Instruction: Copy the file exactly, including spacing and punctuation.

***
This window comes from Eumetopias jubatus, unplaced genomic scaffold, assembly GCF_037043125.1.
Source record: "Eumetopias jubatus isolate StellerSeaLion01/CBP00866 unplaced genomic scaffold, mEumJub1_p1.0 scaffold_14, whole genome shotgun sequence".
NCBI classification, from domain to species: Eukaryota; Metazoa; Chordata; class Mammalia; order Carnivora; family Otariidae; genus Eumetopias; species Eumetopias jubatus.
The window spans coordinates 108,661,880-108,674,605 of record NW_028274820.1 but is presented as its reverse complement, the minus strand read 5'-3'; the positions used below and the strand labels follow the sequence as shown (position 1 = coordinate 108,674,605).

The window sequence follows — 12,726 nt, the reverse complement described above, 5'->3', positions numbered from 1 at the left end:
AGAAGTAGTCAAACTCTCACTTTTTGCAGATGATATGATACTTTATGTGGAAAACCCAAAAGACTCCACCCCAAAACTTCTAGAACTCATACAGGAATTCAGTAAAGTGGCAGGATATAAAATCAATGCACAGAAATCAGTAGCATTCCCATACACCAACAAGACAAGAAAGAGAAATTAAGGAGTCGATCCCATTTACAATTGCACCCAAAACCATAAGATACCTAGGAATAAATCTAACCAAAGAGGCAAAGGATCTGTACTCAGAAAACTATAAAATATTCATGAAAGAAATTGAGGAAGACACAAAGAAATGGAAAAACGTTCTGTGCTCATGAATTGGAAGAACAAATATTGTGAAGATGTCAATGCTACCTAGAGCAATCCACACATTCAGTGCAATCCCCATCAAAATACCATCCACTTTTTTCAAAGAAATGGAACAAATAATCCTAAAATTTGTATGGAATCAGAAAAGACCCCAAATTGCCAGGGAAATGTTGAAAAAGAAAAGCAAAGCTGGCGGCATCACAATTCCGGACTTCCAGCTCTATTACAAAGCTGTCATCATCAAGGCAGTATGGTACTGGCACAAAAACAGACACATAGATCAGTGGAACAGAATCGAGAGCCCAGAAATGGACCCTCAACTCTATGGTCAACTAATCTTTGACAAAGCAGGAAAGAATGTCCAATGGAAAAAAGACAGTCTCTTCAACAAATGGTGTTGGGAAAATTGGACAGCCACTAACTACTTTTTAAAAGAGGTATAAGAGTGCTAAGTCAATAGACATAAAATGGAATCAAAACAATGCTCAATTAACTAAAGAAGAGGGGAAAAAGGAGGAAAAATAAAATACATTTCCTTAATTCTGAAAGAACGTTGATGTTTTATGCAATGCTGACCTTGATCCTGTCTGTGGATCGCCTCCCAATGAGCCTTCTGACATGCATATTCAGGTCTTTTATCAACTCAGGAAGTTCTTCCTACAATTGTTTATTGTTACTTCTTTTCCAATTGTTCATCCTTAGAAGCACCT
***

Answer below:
This window comes from Eumetopias jubatus, unplaced genomic scaffold, assembly GCF_037043125.1.
Source record: "Eumetopias jubatus isolate StellerSeaLion01/CBP00866 unplaced genomic scaffold, mEumJub1_p1.0 scaffold_14, whole genome shotgun sequence".
NCBI classification, from domain to species: Eukaryota; Metazoa; Chordata; class Mammalia; order Carnivora; family Otariidae; genus Eumetopias; species Eumetopias jubatus.
The window spans coordinates 108,661,880-108,674,605 of record NW_028274820.1 but is presented as its reverse complement, the minus strand read 5'-3'; the positions used below and the strand labels follow the sequence as shown (position 1 = coordinate 108,674,605).

The window sequence follows — 12,726 nt, the reverse complement described above, 5'->3', positions numbered from 1 at the left end:
AGAAGTAGTCAAACTCTCACTTTTTGCAGATGATATGATACTTTATGTGGAAAACCCAAAAGACTCCACCCCAAAACTTCTAGAACTCATACAGGAATTCAGTAAAGTGGCAGGATATAAAATCAATGCACAGAAATCAGTAGCATTCCCATACACCAACAAGACAAGAAAGAGAAATTAAGGAGTCGATCCCATTTACAATTGCACCCAAAACCATAAGATACCTAGGAATAAATCTAACCAAAGAGGCAAAGGATCTGTACTCAGAAAACTATAAAATATTCATGAAAGAAATTGAGGAAGACACAAAGAAATGGAAAAACGTTCTGTGCTCATGAATTGGAAGAACAAATATTGTGAAGATGTCAATGCTACCTAGAGCAATCCACACATTCAGTGCAATCCCCATCAAAATACCATCCACTTTTTTCAAAGAAATGGAACAAATAATCCTAAAATTTGTATGGAATCAGAAAAGACCCCAAATTGCCAGGGAAATGTTGAAAAAGAAAAGCAAAGCTGGCGGCATCACAATTCCGGACTTCCAGCTCTATTACAAAGCTGTCATCATCAAGGCAGTATGGTACTGGCACAAAAACAGACACATAGATCAGTGGAACAGAATCGAGAGCCCAGAAATGGACCCTCAACTCTATGGTCAACTAATCTTTGACAAAGCAGGAAAGAATGTCCAATGGAAAAAAGACAGTCTCTTCAACAAATGGTGTTGGGAAAATTGGACAGCCACTAACTACTTTTTAAAAGAGGTATAAGAGTGCTAAGTCAATAGACATAAAATGGAATCAAAACAATGCTCAATTAACTAAAGAAGAGGGGAAAAAGGAGGAAAAATAAAATACATTTCCTTAATTCTGAAAGAACGTTGATGTTTTATGCAATGCTGACCTTGATCCTGTCTGTGGATCGCCTCCCAATGAGCCTTCTGACATGCATATTCAGGTCTTTTATCAACTCAGGAAGTTCTTCCTACAATTGTTTATTGTTACTTCTTTTCCAATTGTTCATCCTTAGAAGCACCT